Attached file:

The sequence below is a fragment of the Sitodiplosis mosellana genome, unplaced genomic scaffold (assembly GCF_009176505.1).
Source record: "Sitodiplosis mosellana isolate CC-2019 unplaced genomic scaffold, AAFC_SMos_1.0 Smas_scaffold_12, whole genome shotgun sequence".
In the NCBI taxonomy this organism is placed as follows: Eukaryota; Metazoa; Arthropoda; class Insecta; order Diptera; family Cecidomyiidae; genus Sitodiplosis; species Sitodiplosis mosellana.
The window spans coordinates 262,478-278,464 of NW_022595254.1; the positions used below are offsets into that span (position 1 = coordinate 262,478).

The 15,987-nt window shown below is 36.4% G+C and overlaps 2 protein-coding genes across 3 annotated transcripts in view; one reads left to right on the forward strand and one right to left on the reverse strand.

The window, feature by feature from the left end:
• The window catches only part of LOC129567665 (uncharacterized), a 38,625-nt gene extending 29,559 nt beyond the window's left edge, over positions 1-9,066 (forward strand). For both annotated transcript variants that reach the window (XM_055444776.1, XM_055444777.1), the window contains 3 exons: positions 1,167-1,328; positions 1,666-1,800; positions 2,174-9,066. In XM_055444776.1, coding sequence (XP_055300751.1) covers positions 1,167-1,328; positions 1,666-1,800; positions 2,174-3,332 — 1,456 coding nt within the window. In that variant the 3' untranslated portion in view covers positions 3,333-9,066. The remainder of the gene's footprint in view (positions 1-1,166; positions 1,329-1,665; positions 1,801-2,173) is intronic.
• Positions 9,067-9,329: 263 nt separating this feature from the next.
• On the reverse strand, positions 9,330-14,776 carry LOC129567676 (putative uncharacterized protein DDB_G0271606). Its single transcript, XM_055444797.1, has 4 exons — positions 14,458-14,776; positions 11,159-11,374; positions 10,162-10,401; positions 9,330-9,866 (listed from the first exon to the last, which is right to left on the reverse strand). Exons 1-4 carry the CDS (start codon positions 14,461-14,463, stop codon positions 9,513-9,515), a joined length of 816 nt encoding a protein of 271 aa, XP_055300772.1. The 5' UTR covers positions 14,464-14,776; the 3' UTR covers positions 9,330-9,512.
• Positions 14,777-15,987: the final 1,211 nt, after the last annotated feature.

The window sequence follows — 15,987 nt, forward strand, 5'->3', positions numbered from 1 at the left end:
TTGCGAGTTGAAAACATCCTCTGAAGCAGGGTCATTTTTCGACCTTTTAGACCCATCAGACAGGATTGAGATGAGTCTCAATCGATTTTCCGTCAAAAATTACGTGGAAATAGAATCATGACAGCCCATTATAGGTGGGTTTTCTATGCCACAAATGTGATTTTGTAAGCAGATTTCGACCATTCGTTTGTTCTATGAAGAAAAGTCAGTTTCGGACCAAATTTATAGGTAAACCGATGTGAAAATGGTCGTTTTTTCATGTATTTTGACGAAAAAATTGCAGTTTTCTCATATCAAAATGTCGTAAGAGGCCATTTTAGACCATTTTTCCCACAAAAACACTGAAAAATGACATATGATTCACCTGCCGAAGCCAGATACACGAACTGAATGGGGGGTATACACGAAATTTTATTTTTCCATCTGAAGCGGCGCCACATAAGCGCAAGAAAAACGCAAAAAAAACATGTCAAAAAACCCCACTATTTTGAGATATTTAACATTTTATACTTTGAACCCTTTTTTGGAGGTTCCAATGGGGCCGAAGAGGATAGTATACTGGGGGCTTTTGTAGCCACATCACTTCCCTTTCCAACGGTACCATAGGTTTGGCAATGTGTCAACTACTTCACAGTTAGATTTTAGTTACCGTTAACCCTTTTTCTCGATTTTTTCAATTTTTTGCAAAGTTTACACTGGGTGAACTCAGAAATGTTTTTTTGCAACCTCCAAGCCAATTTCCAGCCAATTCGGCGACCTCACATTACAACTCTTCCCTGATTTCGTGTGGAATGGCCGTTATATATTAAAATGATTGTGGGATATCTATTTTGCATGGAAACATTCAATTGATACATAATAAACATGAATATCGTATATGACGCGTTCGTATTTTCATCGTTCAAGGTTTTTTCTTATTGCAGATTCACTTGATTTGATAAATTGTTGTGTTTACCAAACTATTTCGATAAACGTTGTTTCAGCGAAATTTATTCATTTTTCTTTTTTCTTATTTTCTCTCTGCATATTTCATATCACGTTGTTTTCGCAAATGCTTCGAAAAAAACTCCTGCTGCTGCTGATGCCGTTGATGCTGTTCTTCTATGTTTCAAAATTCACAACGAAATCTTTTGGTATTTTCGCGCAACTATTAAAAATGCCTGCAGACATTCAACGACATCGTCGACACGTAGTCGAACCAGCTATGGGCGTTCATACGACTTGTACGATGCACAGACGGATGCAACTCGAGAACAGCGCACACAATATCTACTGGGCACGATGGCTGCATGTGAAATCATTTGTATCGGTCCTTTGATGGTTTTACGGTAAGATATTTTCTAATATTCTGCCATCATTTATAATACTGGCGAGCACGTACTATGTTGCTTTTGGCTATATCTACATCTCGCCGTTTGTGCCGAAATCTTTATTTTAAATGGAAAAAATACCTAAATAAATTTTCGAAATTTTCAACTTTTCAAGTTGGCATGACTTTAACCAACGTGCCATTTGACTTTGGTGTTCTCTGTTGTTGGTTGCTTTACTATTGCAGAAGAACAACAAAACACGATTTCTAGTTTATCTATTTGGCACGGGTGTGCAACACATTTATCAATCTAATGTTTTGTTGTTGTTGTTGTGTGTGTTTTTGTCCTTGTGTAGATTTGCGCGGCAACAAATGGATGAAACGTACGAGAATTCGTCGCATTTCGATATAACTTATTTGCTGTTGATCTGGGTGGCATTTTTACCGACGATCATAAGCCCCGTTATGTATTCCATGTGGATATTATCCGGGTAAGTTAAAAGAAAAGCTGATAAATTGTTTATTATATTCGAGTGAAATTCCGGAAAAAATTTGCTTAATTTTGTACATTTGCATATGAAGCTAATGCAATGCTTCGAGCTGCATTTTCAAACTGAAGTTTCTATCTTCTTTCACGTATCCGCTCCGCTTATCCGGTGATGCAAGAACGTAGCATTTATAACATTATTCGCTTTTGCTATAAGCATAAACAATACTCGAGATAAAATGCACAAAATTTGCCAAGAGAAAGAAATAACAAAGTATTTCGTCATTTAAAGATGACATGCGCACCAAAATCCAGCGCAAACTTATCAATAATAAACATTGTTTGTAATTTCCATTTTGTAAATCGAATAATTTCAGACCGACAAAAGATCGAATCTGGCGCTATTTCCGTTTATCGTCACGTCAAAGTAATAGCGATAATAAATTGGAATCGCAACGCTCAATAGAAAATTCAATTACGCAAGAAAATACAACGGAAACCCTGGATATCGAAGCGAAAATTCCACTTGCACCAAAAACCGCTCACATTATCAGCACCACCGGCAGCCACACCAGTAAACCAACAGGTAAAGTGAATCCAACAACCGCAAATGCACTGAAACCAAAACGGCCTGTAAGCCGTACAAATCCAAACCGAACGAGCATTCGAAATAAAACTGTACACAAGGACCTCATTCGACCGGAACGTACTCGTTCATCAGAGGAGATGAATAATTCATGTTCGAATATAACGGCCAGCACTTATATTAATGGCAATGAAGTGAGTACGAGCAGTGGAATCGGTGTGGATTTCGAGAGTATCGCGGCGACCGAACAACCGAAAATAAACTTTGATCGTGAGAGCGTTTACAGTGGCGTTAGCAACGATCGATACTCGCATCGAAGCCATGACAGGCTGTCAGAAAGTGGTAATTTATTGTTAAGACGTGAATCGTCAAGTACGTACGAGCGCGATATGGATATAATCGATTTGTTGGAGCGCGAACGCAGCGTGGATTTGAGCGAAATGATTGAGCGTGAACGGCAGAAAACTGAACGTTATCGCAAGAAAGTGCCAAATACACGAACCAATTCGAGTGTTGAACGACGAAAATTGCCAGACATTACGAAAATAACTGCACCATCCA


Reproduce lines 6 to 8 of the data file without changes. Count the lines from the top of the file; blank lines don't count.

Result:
The window, feature by feature from the left end:
• The window catches only part of LOC129567665 (uncharacterized), a 38,625-nt gene extending 29,559 nt beyond the window's left edge, over positions 1-9,066 (forward strand). For both annotated transcript variants that reach the window (XM_055444776.1, XM_055444777.1), the window contains 3 exons: positions 1,167-1,328; positions 1,666-1,800; positions 2,174-9,066. In XM_055444776.1, coding sequence (XP_055300751.1) covers positions 1,167-1,328; positions 1,666-1,800; positions 2,174-3,332 — 1,456 coding nt within the window. In that variant the 3' untranslated portion in view covers positions 3,333-9,066. The remainder of the gene's footprint in view (positions 1-1,166; positions 1,329-1,665; positions 1,801-2,173) is intronic.
• Positions 9,067-9,329: 263 nt separating this feature from the next.